In our fifth and final Numbers lesson, we will learn some basic arithmetic, as well as a few situations which appear far less frequently in practice than the ones in previous lessons, yet must be covered nevertheless.
1. Ordinal numbers
Ordinal numbers are the way we say what order things go in. In English, we usually use #1, #2, #3; or 1st, 2nd, 3rd; to represent ordinals. Chinese has several ways to represent ordinals as well; the most common is to simply put 第 in front of one of the counting numbers you already know.
The full phrase adds the noun in question, with the appropriate measure word. It’s almost the same as the full version of a counting phrase.
|1st person||第一個人||1 person||一個人|
|2nd person||第二個人||2 people||兩個人|
|3rd person||第三個人||3 people||三個人|
Aside from the fact that 第 requires 二 instead of 兩, the only difference is the 第 in front. In addition, both grammar patterns can omit the noun in context.
|1st person||第一個||1 person||一個|
|2nd person||第二個||2 people||兩個|
|3rd person||第三個||3 people||三個|
Sometimes, the 第 phrase can appear without a measure word, whereas a counting phrase must always have one.
|1st person||第一||1 person||一個|
|2nd person||第二||2 people||兩個|
|3rd person||第三||3 people||三個|
A few examples of ordinals without counters or nouns:
My test was the high score!
First, please wash your hands.
Just as in English, ordinal words like 第一 and 第二 (first and second) can have multiple meanings.
|I||yesterday||buy||-ed||I||#1||(counter for cars)||car|
Yesterday, I bought my first car.
This is my first time eating lobster
I graduated first in my class.
|meeting||’s||first||(counter)||hour||at||discuss||Testing Procedure Specification||report|
For the first hour of the meeting, we discussed TPS reports.
That said, many nouns do not require a 第 when used as an ordinal.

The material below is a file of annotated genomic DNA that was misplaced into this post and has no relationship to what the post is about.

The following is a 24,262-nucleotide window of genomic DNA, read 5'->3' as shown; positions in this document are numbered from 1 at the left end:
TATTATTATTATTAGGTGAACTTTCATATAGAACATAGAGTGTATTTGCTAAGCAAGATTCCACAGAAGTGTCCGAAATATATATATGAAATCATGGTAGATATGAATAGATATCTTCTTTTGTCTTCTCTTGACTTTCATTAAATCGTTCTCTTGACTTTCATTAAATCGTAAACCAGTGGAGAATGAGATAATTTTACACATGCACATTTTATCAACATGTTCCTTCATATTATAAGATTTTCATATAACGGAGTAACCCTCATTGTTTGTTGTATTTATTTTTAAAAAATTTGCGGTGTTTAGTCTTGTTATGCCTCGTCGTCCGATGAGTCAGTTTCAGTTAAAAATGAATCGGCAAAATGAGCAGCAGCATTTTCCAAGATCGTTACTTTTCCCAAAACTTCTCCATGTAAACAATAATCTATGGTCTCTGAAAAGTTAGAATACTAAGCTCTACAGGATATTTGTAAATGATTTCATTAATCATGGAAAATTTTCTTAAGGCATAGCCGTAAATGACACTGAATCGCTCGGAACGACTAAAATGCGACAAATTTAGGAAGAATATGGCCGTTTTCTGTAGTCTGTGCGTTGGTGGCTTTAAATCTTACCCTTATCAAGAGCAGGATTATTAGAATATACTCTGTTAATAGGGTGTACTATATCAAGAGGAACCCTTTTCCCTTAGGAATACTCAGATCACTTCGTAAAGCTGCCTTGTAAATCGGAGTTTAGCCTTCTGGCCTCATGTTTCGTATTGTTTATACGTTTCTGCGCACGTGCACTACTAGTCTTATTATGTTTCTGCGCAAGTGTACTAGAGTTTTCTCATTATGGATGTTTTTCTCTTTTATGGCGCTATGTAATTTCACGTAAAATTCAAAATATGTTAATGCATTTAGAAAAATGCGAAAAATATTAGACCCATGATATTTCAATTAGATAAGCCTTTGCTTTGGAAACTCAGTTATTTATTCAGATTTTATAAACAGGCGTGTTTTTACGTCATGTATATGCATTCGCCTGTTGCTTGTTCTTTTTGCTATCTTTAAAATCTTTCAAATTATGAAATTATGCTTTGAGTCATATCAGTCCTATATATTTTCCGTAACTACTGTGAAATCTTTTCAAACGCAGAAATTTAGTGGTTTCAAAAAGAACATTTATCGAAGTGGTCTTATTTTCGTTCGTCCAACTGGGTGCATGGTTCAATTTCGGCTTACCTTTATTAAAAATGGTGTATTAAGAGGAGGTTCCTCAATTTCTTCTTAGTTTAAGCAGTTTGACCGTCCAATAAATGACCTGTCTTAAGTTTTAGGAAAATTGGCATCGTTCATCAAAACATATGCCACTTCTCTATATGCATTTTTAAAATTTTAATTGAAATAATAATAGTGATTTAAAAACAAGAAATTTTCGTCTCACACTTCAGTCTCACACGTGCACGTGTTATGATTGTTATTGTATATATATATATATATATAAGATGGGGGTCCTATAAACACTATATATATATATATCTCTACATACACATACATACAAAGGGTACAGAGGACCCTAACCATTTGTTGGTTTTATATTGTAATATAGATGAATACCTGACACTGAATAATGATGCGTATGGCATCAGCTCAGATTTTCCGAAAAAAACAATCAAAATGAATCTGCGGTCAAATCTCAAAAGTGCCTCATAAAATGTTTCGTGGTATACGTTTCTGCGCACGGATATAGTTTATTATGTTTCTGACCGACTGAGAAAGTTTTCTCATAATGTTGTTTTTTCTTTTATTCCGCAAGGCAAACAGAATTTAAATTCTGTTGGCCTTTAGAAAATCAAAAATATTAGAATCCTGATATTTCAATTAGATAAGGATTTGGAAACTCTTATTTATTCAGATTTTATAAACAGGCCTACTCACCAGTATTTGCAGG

She is my second youngest sister.
The restaurant is on the 5th floor.
Now lets do some math!
ㄐㄧㄚ ㄐㄧㄢˇ ㄔㄥˊ ㄔㄨˊ ㄉㄥˇㄩˊ
Basic math in Chinese is pretty simple. The word for “arithmetic” literally means “add-subtract-multiply-divide” ~~ or more accurately, “plus-minus-times-divided into”.
加減乘除 (ㄐㄧㄚ ㄐㄧㄢˇ ㄔㄥˊ ㄔㄨˊ) ~ arithmetic
加 (ㄐㄧㄚ) ~ plus
減 (ㄐㄧㄢˇ) ~ minus
乘 (ㄔㄥˊ) ~ multiplied by, times
除 (ㄔㄨˊ) ~ divided into*
等於 (ㄉㄥˇ ㄩˊ) ~ equals
The operation “divided into” is, of course the opposite of “divided by”. “Two divided into four” is the same as “four divided by two” (4÷2). Just as in English, the second way is the common one.
除以 (ㄔㄨˊ ㄧˇ) ~ divided by
So then, the four operations would look like this:
|二加二等於四||2 + 2 = 4|
|四減二等於二||4 – 2 = 2|
|二乘二等於四||2 × 2 = 4|
|四除以二等於二||4 ÷ 2 = 2|
It will take a bit of practice before you are good enough at math that shopkeepers will stop using the calculator to show you prices; so any time you have a spare moment, use it to count things you see, read numbers out loud, or say basic math problems in Chinese.
3. Negative Numbers
To make a number negative, simply stick a 負 in front of it.
Five minus ten equal negative five.
Just as in English, sometimes “negative” is substituted with “below zero”.
It’s -12º outside.
Yes, this is the same “dot” we used to say what time it is. To read a decimal, first say the integer, then 點, and then say the remaining numbers individually.
|one hundred twenty-three||point||four, five, six|
one hundred twenty-three, point four-five-six (123.456)
Fractions in Chinese are a little weird, because you have to say them backwards.
one third (1/3)
three fifths (3/5)
Just as English always reads 1/2 as “one half” (and never “one second”); Chinese always reads 1/2 as 一半 (never 二分之一).
Also just as in English, if there is a 100, 1000, etc. in the denominator (the bottom number), the “one” can be omitted.
Fifteen (one) hundredths (15/100)
(Also) Fifteen percent (15%)
Finally, once more as in English, decimals can be read aloud as if they were fractions.
.747 = 747/1000
Seven hundred forty-seven thousandths
But now we’re getting into math teacher stuff.
There are two main ways to say a percent in Chinese. The first is to read the number as a fraction of one hundred, using 百分之 .
The second, much simpler way is to replace the percent symbol with 趴.
By the way, if you see a sign at the store that says 85趴, it means 85% of the original price, NOT 85% off!
We’re almost there! Next lesson, we will finally finish off the Numbers section once and for all, by learning how to state inequalities, and make basic comparisons in Chinese!